Yesterday may have been a turning point in the American response to COVID-19. Then, an interview with Matt Mullenweg of Automattic about working from home and what is next for his company.
The situation in the U.S., particularly in the Seattle area, is likely worse than it appears; Microsoft and Amazon should take action. Then, the U.S. needs to rely on the private sector, and publishers need to remember why people pay.
Tech companies are starting to cancel event and unnecessary travel as the coronavirus starts to spread in the United States and Europe. This is the correct decision, even if most economic activity should probably carry on.
The fiasco surround the Iowa caucuses is an occasion to learn three lessons: what is a tech company, technology is hard, and why Facebook is like Microsoft.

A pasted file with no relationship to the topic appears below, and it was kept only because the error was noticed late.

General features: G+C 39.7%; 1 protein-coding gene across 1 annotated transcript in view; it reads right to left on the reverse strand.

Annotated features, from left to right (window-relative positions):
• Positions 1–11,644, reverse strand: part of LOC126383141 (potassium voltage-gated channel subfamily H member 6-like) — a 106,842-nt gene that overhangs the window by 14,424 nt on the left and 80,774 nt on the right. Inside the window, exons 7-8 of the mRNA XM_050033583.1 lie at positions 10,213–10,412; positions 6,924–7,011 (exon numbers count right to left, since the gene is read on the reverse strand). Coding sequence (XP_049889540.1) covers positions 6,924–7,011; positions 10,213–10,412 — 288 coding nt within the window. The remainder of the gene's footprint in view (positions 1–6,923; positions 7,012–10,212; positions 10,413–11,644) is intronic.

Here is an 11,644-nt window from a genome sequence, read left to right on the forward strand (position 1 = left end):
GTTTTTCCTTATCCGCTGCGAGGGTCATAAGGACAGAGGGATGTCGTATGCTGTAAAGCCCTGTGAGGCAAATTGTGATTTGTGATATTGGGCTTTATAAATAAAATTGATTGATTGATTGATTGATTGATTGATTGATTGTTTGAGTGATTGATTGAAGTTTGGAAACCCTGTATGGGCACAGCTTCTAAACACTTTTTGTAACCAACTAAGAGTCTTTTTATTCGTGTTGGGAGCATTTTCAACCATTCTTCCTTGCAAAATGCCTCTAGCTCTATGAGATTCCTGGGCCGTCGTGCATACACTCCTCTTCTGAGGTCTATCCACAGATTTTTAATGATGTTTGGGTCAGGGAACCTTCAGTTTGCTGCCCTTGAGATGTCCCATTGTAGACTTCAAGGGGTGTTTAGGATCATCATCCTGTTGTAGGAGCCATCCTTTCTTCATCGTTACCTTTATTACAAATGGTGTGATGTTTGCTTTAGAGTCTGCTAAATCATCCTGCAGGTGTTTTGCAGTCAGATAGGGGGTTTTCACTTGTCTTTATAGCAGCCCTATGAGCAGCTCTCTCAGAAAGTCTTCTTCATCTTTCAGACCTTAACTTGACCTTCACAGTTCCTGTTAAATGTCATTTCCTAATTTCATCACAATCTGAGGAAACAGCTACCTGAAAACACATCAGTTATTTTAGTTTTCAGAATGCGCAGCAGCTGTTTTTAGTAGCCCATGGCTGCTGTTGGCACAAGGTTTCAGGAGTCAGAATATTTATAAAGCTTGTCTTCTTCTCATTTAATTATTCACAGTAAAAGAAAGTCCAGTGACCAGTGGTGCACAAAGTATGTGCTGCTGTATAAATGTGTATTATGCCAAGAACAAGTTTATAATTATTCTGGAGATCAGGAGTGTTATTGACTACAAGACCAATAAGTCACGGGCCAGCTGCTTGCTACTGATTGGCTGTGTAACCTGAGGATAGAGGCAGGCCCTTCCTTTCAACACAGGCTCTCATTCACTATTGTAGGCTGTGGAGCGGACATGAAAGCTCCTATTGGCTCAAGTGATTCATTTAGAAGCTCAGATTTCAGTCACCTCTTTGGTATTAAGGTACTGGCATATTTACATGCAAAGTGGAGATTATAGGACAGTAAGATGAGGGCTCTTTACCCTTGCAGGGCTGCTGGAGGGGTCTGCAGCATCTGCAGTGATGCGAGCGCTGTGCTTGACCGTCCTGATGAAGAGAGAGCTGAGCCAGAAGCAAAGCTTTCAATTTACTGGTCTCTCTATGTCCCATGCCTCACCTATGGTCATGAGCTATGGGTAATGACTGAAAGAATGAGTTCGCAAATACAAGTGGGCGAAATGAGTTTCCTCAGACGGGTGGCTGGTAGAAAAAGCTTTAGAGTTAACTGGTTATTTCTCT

Epic Systems, an electronic health records company, is protesting a mandate that they make consumer health care available via API. Their arguments highlight the tension between interoperability and privacy.
A more flexibility economy would benefit from a stronger safety net. Then, a new standard that actually has real potential. It’s a win for some companies, but questionable for others.
Apple is softening App Store lock-in by the barest amount possible. Then, Google shows its power in France, but a case against Facebook shows how limited that power is.
While Facebook, Libra, and the Long Game was about analysis, this Daily Update is about opinion: I don’t think Libra is a good idea.
Huawei’s CEO is arrested, and U.S. companies — including Apple — should be at least a little nervous. Then, Australia passed a terrible law that will compromise the security of Australians — and possibly everyone else.
Microsoft is facing both internal and external pushback for its contract with ICE in the light of the Trump administration decision to separate families at the border; it is time for tech executives to decide where the line is between rhetoric and action.